In practice, this meant that in my courses I focused on the integration of form, function, text structure, text coherence, and cohesion. But in addition, I also introduced an element of critical thinking in the courses, particularly in the fourth-year language course. At that time I had not conceptualized criticality either as ideology critique, or as ‘discursive mapping’ (see Chapter 3), but instead conceptualized critical thinking to mean scrutinizing argumentation for its logical interplay of ideas in texts and being able to write logical and cogent arguments. In the initial syllabus for the fourth year language course then, I included a range of language activities focusing on ‘heavyweight’ topics such as the political and ethical principles of the various Dutch media or the political ideals and historical influences which were embedded in the current arts policy of the Dutch government.

    The initial results of this course (developed in the mid-1990s) suggested that students’ language and writing skills improved in the sense that they showed a greater competence in writing cohesive and coherent texts than was previously the case. They also showed an awareness of the reader (albeit a universal one) in writing reader-friendly prose [2]. Yet, I was still not satisfied with the course and its learning outcomes; the students’ writing lacked authenticity and engagement. I realized that this was due to the fact that they were not able to understand, and certainly not produce, the subtle and connotative cultural meanings in language use. Students were quite capable of comprehending the surface meaning of texts and recognizing stylistic points such as the degree of formality or informality of a text, but they tended not to respond to more subtle or specific cultural meanings. Nor were they able to produce language themselves incorporating these subtle or cultural meanings. Moreover, the texts that I exposed students to covered - due to the nature of the topics, mainly one register: that of the ‘quality newspaper’ or popular academic article. I realized that in my desire to provide a high standard university course encompassing critical thinking, I had unwittingly interpreted the notion of content and culture as couched in the liberal humanist ideology: culture as the ‘better’ products of intellectual thinking. And in having done so, students received a one-sided and value-based view of language and text as needed to adhere to certain standards.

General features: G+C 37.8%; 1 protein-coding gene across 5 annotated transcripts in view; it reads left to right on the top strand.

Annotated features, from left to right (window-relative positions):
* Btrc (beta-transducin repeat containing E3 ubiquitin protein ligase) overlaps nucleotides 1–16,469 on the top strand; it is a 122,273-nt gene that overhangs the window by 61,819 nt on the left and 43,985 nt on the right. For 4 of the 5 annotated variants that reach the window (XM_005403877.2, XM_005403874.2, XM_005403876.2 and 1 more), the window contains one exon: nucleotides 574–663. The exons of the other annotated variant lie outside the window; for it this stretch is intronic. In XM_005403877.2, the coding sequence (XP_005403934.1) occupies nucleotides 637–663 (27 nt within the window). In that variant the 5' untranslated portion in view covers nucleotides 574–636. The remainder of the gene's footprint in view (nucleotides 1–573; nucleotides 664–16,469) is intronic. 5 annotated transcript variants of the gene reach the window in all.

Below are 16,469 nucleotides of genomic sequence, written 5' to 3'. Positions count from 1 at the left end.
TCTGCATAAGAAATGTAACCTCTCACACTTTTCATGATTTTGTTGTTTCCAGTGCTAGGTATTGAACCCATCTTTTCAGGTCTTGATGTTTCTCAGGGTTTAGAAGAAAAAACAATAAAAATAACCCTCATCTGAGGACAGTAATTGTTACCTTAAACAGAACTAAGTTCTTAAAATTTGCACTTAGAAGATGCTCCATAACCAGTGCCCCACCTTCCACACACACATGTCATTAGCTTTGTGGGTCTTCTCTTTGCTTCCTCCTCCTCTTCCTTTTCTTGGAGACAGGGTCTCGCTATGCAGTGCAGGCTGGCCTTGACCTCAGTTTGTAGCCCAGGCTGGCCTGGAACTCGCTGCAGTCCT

This page titled Background to the Study is shared under a CC BY license and was authored, remixed, and/or curated by Gerdi Quist (Ubiquity Press) .